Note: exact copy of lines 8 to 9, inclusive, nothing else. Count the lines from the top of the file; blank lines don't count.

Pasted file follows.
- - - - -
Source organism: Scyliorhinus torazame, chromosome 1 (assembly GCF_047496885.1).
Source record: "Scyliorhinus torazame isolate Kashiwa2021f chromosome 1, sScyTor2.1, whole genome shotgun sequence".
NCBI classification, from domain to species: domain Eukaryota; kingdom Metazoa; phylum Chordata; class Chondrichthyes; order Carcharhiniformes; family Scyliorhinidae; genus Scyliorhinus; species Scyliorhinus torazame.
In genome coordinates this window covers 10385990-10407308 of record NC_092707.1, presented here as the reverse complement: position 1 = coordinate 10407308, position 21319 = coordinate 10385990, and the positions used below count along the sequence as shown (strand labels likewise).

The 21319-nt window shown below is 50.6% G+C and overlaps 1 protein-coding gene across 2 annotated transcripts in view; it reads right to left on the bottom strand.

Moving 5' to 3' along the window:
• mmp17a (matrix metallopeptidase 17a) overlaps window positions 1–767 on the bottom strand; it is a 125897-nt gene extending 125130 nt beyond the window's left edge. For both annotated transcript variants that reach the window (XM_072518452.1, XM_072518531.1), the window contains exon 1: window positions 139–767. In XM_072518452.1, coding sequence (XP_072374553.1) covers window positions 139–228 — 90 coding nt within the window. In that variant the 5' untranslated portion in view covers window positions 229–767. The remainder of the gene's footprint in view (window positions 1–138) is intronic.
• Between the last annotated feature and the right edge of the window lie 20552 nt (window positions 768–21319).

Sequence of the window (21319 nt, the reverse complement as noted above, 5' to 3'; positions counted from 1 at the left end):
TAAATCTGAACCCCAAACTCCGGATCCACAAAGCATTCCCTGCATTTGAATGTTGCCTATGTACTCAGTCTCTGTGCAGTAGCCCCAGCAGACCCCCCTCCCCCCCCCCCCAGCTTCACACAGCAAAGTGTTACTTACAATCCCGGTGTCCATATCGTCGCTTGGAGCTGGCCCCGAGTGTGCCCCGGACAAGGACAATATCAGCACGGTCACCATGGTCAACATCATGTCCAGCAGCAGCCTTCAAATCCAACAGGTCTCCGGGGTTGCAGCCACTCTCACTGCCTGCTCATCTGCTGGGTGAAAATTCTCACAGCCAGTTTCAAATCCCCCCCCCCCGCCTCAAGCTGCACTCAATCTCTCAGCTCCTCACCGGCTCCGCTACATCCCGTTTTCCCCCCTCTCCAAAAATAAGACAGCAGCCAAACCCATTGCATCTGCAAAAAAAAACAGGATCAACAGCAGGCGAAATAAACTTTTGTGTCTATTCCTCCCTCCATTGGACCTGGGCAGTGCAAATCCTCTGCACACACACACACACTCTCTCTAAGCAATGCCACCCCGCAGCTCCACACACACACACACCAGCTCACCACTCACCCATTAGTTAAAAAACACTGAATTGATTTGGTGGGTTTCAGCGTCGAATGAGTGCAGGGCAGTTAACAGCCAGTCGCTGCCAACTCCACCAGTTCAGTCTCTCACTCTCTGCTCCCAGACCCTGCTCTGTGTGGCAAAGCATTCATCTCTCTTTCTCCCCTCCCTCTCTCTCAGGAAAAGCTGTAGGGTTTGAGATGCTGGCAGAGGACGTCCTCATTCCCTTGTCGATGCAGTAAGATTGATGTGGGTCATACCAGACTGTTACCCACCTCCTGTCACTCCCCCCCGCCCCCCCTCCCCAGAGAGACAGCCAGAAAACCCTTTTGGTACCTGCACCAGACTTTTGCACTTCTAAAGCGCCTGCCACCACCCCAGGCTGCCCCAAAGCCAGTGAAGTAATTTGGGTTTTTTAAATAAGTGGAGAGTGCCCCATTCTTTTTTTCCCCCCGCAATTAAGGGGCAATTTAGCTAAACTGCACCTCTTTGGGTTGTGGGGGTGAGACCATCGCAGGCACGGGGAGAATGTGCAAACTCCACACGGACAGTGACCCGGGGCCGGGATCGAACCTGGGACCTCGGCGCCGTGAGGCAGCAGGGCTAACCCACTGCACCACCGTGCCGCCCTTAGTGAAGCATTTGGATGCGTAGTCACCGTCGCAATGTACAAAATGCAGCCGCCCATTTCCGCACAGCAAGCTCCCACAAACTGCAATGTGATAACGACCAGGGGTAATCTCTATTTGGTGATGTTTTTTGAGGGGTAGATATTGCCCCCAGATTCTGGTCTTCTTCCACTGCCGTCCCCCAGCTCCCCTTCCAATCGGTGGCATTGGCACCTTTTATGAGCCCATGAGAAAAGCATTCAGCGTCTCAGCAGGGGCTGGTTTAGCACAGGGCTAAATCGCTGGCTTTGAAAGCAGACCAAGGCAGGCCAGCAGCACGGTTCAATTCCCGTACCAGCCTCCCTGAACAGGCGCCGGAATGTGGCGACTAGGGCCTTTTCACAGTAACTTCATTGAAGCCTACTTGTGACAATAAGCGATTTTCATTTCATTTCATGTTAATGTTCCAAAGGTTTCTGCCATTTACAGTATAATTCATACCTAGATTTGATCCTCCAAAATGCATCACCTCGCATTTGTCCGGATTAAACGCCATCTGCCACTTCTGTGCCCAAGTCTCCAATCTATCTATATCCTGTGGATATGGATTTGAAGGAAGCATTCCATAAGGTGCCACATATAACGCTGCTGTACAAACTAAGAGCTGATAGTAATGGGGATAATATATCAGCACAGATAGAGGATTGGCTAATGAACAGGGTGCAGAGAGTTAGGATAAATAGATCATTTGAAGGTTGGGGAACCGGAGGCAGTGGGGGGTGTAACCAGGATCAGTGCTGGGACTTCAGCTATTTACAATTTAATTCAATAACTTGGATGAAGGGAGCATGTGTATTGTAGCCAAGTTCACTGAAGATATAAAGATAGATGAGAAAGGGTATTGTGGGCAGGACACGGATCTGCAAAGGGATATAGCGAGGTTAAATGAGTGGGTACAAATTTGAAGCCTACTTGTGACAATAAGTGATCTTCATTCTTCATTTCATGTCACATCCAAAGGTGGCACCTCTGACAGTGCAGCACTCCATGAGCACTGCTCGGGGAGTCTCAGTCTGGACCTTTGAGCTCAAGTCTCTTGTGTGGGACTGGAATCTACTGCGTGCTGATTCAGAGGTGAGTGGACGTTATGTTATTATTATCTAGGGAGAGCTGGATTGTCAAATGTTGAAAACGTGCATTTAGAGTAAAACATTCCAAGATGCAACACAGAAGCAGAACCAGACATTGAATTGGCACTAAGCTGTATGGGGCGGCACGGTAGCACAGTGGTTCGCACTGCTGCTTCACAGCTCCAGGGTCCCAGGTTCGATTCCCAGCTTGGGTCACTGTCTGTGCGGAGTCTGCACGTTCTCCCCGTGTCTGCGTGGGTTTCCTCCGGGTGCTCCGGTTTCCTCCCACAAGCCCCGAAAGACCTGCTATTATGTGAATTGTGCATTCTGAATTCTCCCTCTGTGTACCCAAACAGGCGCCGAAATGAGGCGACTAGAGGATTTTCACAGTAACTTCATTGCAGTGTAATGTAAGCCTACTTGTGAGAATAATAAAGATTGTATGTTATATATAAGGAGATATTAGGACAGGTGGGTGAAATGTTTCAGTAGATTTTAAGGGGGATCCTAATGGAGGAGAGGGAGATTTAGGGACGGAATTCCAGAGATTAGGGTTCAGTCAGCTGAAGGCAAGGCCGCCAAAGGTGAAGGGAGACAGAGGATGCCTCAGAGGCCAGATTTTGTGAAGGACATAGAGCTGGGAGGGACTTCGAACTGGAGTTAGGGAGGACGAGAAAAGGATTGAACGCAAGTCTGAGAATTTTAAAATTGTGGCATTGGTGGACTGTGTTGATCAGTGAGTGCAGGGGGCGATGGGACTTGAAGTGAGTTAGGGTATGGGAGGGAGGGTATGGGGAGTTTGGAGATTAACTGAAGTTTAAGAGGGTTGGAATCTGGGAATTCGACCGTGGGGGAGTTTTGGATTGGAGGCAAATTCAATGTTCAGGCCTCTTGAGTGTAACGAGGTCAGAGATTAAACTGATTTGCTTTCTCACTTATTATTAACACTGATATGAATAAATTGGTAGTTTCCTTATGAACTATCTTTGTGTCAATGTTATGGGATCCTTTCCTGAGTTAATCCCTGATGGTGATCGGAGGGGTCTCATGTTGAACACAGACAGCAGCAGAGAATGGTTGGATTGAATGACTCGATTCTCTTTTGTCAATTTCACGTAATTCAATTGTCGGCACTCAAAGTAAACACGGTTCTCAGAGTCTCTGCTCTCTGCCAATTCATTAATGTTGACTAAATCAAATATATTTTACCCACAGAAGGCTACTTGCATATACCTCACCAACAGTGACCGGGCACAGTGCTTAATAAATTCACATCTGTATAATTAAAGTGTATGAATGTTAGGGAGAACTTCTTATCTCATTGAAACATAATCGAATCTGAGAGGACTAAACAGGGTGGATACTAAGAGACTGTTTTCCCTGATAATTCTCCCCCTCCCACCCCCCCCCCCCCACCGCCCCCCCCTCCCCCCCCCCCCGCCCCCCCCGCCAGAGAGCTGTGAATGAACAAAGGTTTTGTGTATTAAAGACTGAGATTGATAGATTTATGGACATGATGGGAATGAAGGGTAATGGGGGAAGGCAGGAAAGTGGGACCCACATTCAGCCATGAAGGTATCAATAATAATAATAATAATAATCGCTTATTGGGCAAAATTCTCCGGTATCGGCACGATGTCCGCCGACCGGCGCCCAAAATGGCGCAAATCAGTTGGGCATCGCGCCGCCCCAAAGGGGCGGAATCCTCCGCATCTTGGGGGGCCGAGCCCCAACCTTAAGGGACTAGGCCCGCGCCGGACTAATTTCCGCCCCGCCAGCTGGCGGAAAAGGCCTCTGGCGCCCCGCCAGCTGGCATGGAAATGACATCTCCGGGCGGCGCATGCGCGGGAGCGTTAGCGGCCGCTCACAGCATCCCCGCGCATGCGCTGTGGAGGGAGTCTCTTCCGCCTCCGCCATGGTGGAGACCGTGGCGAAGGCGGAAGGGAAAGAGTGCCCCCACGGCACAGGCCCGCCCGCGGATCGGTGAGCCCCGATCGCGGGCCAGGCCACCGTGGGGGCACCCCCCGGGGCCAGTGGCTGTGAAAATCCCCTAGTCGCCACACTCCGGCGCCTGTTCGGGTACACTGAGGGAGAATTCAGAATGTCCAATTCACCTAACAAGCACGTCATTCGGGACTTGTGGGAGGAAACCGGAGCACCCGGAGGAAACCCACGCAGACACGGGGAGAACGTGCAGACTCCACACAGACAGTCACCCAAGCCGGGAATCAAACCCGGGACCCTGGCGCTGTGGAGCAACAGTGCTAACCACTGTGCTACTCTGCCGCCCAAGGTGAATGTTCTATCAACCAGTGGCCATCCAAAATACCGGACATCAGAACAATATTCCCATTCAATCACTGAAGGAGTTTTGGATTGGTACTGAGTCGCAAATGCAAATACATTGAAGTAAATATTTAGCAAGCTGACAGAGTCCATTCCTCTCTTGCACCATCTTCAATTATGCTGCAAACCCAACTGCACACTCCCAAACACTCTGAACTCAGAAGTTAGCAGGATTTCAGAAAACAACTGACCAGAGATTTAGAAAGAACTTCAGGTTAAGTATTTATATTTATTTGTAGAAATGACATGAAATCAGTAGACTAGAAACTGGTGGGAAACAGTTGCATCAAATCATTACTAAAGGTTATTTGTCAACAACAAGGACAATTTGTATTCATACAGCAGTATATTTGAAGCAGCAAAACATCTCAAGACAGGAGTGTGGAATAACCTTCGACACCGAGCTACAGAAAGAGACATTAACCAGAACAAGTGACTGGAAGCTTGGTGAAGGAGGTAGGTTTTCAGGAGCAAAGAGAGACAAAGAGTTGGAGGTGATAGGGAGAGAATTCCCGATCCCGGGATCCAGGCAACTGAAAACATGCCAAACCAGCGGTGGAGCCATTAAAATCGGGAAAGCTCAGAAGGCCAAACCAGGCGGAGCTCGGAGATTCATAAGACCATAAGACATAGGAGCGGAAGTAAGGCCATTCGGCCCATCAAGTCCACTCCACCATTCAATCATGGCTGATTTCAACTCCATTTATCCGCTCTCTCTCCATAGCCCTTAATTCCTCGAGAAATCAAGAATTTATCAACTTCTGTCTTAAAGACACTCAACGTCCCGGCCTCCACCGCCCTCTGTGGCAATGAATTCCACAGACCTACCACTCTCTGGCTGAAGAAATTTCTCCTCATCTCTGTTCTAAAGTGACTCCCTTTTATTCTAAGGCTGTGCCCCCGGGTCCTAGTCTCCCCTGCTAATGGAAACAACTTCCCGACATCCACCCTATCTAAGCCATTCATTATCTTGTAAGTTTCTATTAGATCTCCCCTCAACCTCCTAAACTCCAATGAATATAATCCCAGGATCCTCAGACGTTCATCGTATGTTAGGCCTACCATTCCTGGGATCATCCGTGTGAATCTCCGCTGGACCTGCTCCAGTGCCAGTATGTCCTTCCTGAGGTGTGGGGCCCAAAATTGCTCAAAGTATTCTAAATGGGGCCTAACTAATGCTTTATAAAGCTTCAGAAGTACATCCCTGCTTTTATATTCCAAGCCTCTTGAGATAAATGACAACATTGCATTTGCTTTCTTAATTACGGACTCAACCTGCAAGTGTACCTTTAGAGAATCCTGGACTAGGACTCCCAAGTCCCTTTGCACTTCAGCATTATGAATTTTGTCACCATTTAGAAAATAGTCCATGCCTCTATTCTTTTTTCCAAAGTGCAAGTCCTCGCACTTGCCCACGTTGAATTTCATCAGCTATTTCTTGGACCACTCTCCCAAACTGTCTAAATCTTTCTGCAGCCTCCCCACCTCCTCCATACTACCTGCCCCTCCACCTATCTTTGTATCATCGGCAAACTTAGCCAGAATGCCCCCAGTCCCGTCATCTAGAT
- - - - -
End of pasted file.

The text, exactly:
• Between the last annotated feature and the right edge of the window lie 20552 nt (window positions 768–21319).

Sequence of the window (21319 nt, the reverse complement as noted above, 5' to 3'; positions counted from 1 at the left end):